Lawyers demanding payment from drivers who overstay time limits in shopping centre car parks are operating in a grey area that is unlikely to be upheld in court, a legal expert has said.
Drivers in Queensland and Victoria have told the ABC demands for more than $70 are regularly placed on vehicles in car parks with no clear signage on time limits, or before the set time limit was up.
Others said they had been pursued by lawyers demanding payment and threatening court action.
A woman in Toowoomba, west of Brisbane, said she was pursued for money by a car park operator because her ticket was displayed “upside down”.
Carparking companies argued the system was crucial to prevent drivers staying too long on private land, but a legal expert said payment demands were often too high when measured against the infringement.
Steve Spalding from Queensland motoring lobby group the RACQ said it supported the penalty system if terms and conditions were made clear to drivers.
“If you didn’t comply with the parking conditions, you should expect to have to be bound by those penalties,” he said.
“Motorists need to be absolutely clear on the conditions of parking in that location.
“Effectively a person is using someone else’s property. If someone parked their car on your front lawn you would get fairly agro about that unless you had given them permission to do that.”
‘Lawyers making empty threats’
Victorian resident Martin Gleeson received dozens of infringement notices from Australian National Carparks (ANCP), which previously managed a car park for Woolworths in the Melbourne suburb of Preston.
After years of ignoring consistent warning letters, he said he had not paid them a cent.
“Unfortunately, most people cave to empty threats from solicitors and debt collectors because they just don’t know any better,” he said.
In a letter to ANCP lawyers, Mr Gleeson argued he was the owner of the car, but that there was no proof he was the driver.
“I am under no obligation to assist you in your slimy attempts to trick people out of their money,” he wrote.
In Toowoomba, several people have complained about a shopping centre car park also controlled by ANCP.
Toowoomba residents have reported finding $88 infringement notices on their cars, with some saying they found the notices upon returning to their cars before the allocated time limit.
“My ticket was up the wrong way but I was under the hour — it was free time,” she said.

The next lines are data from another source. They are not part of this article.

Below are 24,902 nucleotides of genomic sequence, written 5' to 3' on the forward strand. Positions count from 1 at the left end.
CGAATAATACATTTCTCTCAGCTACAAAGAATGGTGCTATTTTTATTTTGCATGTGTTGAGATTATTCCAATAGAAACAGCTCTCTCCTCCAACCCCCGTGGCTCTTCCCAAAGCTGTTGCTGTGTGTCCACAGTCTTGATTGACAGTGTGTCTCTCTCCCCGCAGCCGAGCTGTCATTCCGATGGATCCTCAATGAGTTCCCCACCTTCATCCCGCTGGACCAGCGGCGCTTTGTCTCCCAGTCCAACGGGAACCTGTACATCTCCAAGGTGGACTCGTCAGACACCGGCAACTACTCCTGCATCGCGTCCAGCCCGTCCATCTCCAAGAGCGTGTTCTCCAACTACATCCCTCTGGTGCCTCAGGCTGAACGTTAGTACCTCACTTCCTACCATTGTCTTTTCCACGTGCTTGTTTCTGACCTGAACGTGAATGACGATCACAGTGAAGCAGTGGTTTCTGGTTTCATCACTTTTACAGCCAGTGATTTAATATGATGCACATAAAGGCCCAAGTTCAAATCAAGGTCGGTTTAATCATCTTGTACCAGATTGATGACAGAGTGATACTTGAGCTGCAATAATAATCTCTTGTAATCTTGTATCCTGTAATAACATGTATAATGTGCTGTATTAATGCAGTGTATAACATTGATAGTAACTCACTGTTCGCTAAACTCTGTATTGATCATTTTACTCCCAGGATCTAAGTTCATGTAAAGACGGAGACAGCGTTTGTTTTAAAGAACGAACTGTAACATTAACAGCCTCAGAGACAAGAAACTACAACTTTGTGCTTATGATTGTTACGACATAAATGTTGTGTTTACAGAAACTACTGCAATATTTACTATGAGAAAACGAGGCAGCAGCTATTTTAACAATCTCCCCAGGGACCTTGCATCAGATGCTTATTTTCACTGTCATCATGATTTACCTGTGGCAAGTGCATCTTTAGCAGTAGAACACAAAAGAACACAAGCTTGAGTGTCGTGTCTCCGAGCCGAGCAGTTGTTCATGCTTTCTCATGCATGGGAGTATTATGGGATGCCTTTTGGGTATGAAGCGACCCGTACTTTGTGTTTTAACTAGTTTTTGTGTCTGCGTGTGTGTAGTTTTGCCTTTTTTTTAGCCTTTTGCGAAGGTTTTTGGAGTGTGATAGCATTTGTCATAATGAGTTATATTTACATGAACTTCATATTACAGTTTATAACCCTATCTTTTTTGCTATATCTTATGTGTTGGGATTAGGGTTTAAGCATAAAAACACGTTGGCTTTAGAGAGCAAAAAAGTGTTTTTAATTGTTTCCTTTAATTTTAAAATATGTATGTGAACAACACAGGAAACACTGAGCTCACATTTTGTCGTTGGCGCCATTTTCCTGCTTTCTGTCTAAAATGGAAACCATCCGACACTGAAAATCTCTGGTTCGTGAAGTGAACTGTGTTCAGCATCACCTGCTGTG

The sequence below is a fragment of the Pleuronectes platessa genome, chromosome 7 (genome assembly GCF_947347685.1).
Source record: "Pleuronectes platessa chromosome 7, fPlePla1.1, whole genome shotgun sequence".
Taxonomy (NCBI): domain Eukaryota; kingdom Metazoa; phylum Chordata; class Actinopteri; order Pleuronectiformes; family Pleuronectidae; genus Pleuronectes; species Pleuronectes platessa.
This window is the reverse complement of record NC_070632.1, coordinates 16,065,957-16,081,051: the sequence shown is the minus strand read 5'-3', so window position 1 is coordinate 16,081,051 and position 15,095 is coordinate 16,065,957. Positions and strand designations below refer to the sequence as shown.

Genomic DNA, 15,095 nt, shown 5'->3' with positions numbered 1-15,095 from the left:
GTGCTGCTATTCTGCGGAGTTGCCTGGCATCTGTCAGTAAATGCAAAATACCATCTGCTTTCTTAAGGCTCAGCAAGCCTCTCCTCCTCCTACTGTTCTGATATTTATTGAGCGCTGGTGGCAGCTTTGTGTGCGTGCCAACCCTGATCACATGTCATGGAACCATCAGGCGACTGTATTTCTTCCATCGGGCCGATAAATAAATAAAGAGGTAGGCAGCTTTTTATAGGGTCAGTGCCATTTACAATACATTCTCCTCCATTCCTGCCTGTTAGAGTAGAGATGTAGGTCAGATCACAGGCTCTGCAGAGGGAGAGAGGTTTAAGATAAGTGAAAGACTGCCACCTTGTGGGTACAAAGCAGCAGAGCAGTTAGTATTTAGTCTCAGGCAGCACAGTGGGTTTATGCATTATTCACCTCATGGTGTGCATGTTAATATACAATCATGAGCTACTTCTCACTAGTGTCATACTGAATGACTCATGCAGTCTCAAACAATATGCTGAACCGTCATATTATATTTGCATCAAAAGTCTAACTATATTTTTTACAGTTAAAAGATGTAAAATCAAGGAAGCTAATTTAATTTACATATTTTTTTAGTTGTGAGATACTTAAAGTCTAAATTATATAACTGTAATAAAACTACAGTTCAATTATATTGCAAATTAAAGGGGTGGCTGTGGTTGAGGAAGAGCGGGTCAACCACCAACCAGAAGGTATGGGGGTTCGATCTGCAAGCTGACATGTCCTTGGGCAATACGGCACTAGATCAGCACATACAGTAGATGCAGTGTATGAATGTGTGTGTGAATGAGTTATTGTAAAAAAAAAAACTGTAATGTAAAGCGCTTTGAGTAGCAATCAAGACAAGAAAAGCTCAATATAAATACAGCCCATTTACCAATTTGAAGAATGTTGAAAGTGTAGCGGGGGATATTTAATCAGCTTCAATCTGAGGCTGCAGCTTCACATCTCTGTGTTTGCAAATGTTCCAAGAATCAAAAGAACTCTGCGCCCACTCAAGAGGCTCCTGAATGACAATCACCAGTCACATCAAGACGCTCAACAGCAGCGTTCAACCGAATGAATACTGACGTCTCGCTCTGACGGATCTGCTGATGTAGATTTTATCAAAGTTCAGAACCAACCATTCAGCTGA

“I ended up sending a message to them [ANCP] explaining, but they still said we had to pay it.”
ANCP has not responded to the ABC’s requests for comment.
Another Queensland driver told the ABC he received a $77 ticket from Traffic Monitoring Services (TMS) last month, which manages a car park at the Big Top Shopping Centre at Maroochydore on the Sunshine Coast.
When the man refused to pay, lawyers for TMS sent a letter demanding $99 and threatening legal action if the ticket was not paid.
Industry body Parking Australia CEO Lorraine Duffy defended the actions of TMS, saying car park overstayers cost the retail industry up to $15 billion a year.
Who are the parking companies?
Of these, all but Prestige Parking are members of industry body Parking Australia, which runs an accreditation scheme to “stamp out rogue operators”.
The ABC understands Prestige Parking changed its name from Australian National Car Parks, which faced court action in New South Wales in 2013 over alleged harassment.
In letters to customers obtained by the ABC, Woolworths previously defended its decision to use the company in “very few” of its car parks that were subject to “heavy abuse by commuters and local workers”.
But a Woolworths spokesperson said the supermarket chain cut ties with the company at its Preston store more than six months ago.
Aldi, which has also used Prestige Parking, declined to comment.
Can a private companies issue infringement notices?
Queensland property lawyer Tim O’Dwyer said it was quite legal to issue a notice, based on the law of contracts.
He said car park companies argued anyone entering a car park had agreed to a contract [written in fine print on the car park sign] to stay for a certain amount of time or face a penalty.
“When you see the sign and you keep driving you are accepting the terms of that offer and you then create a contract between you and the car park operators,” he said.
But a Queensland Government website quoting Australian Consumer Law said car park rules could be considered unfair by a court if they “suggest a consumer who enters your car park has automatically agreed to your terms and conditions”.
Payment can be demanded from overstayers, but only government bodies and courts can issue a demand and call it a fine.
Mr O’Dwyer demands for payment were unlikely to end up in court.
“I suspect they’re probably working on the basis that people will be spooked and won’t do it again.”